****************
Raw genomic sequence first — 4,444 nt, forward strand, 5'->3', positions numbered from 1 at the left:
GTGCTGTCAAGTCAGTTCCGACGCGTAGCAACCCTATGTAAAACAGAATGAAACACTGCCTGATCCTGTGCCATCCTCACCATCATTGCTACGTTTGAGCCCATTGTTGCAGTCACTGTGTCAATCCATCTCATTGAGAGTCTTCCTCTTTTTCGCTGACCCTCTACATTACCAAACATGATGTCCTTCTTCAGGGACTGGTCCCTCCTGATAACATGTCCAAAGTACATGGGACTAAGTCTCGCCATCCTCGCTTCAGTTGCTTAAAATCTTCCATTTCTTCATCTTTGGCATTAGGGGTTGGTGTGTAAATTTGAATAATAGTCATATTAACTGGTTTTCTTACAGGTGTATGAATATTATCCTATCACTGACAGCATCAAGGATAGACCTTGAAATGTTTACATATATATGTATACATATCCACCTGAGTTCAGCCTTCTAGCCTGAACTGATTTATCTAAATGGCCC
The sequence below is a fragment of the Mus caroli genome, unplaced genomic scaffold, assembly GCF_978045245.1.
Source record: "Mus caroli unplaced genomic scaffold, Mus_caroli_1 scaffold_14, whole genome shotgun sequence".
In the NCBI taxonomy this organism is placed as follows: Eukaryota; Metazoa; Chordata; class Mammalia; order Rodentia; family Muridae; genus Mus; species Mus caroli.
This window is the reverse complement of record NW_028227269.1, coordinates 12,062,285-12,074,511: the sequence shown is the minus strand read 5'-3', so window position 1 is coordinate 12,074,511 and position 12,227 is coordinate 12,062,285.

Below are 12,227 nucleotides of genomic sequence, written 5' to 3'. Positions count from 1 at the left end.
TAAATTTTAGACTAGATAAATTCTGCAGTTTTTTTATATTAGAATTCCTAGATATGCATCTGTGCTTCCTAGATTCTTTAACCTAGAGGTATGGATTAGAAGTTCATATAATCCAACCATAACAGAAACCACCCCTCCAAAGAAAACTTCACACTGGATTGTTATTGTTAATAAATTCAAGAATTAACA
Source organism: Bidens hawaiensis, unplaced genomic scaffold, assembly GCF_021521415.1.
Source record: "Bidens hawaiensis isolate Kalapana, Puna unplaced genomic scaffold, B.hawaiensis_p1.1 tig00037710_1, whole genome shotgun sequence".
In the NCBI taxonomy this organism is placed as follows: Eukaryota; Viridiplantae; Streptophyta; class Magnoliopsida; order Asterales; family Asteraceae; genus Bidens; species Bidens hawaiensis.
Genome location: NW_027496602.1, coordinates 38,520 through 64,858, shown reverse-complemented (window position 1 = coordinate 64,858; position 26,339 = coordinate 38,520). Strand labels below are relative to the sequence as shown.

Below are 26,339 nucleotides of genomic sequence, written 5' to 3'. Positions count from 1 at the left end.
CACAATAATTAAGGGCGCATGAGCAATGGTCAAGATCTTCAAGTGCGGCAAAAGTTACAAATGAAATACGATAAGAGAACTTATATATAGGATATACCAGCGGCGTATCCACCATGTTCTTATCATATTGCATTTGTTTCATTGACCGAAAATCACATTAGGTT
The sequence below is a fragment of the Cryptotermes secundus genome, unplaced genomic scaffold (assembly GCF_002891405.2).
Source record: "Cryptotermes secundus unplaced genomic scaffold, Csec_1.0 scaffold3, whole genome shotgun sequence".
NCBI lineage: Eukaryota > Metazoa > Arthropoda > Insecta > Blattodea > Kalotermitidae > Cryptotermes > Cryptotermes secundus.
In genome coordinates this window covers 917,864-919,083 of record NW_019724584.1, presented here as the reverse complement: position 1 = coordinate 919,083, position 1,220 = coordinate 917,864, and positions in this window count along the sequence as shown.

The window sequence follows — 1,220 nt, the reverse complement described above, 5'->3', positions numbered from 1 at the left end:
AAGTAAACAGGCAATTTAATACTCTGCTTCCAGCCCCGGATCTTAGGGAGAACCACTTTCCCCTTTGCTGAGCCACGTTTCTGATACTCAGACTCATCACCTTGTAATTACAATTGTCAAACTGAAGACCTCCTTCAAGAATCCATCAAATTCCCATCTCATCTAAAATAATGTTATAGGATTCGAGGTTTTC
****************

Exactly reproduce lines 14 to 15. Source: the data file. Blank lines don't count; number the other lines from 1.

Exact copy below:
CACAATAATTAAGGGCGCATGAGCAATGGTCAAGATCTTCAAGTGCGGCAAAAGTTACAAATGAAATACGATAAGAGAACTTATATATAGGATATACCAGCGGCGTATCCACCATGTTCTTATCATATTGCATTTGTTTCATTGACCGAAAATCACATTAGGTT
The sequence below is a fragment of the Cryptotermes secundus genome, unplaced genomic scaffold (assembly GCF_002891405.2).